The unit at IPEX comes equipped with four printing units, a dryer and a new format variable folder. The quality and flexibility has been markedly improved by the introduction of a new format variable inking unit. It is printing live jobs at the show, a short run magazine and an extract from an art book. At present there is one pilot DICOweb installation with two more planned after this IPEX.

      At the launch of its show Gerd Finkbeiner, Chairman, emphasized the integrated strategy of the company’s divisions and promoted its PECOM product as the core workflow. The company has all its sheetfed presses on the stand in their new colours, as well as the Xeikon-based web presses, DICOpress and DICOpage – the sheetfed DICOpage is a notable absence from the line-up, having been discontinued.

      Gerd Finkbeiner at IPEX

      Gerd Finkbeiner predicted a strong future for the partnership between MAN Roland and the new Xeikon owners, Punch, a Belgian-based electronics firm that bought the troubled digital print manufacturer. He made the point that MAN Roland is one distributor of the engine, along with others around the world.

      The launch

    • UV platesetting from BasyPrint and the new Esko-Graphics

      Esko-Graphics launched its new corporate identity at IPEX and committed itself to continued development and presence in the CTP market. Born from the merger of Barco and Purup-Eskofot it has a large range of thermal platesetters as well as the industry leading DPX system – but its outgoing president William Schulin-Zeuthen only wanted to focus on its UV Dicon technology.

      He said that the company’s future strategy is based on developing the Dicon UV imaging head. This is in the prototype stage and is the result of seven years development by researchers at the old Purup-Eskofot. Although the imaging technology is unique, it is 18 to 24 months away from being commercially available.

      There are a number of manufacturers interested in tapping the potential of UV platesetting such as Agfa and reportedly Heidelberg, but the originator and front runner is German company BasyPrint.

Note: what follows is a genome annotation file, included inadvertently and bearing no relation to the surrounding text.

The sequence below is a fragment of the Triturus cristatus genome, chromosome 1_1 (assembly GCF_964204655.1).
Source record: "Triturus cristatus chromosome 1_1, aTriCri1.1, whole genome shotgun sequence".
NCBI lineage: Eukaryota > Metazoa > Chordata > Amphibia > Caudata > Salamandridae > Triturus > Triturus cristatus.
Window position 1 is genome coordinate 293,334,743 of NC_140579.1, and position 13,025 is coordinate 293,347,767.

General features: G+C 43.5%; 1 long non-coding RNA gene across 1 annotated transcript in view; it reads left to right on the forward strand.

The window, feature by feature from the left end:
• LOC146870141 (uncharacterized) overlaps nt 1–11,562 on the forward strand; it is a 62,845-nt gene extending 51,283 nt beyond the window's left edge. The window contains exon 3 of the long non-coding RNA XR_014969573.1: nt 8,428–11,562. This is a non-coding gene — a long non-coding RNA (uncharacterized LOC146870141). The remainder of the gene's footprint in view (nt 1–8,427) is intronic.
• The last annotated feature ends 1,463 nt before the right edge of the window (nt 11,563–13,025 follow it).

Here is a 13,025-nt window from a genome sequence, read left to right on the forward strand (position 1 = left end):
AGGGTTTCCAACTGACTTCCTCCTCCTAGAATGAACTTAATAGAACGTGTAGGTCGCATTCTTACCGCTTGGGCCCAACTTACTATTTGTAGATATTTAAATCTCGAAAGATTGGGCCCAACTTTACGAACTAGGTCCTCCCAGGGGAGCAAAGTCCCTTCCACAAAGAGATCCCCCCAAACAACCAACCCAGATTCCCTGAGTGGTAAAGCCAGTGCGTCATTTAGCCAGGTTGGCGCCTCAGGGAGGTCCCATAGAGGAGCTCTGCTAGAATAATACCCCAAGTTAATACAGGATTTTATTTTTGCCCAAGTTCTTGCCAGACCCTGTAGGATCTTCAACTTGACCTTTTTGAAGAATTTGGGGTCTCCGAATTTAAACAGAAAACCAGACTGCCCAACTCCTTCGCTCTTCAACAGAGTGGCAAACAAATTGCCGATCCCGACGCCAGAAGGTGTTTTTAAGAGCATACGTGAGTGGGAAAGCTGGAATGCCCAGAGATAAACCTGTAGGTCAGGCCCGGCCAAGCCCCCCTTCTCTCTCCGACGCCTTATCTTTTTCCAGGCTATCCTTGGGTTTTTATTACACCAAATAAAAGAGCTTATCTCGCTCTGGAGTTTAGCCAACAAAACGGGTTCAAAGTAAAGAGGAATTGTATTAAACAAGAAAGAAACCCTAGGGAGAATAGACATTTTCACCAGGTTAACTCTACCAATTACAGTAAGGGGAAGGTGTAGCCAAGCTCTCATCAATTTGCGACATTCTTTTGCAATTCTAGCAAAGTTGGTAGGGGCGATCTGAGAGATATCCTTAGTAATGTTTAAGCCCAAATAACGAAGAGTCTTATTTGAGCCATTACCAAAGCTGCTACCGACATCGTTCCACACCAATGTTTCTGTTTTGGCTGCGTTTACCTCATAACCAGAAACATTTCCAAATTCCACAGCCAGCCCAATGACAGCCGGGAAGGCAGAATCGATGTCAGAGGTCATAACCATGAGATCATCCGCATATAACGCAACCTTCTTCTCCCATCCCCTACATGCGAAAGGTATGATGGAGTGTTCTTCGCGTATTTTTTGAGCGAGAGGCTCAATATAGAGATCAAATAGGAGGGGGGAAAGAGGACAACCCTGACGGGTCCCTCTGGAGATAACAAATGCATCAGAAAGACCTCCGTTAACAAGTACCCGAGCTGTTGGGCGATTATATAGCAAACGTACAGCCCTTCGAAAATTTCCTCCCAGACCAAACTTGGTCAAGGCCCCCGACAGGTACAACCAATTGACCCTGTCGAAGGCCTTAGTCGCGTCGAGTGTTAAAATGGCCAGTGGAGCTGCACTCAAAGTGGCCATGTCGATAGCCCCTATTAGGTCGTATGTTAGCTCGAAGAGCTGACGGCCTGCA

At its press conference on the day before the opening of the show, BasyPrint launched its second generation UV imaging head and a new range of F (as in fast) platesetters. This is powered by a new UV lamp with a three to four times greater intensity than previously and with new optics if can double the resolution, imaging up to 3000 dpi.

      The premise behind both UV imaging technologies is that they use conventional offset plates, thereby reducing cost and allowing printers to use materials they are familiar with. UV lamps in the BasyPrint system are also much cheaper than any type of laser. There are 35 BasyPrint units installed in the US, 80 per cent of them in 8-up size.

      The downside is that the original equipment costs for UV are reasonably high.

      At IPEX, Esko-Graphics is running a technology demonstration employing a prototype Dicon machine using a single imaging head. The production model is envisaged to use twin heads and be capable of outputting up to 55 negative-working plates per hour at 1270 dpi. The company is convinced that this level resolution has a large-scale application and can satisfy most requirements.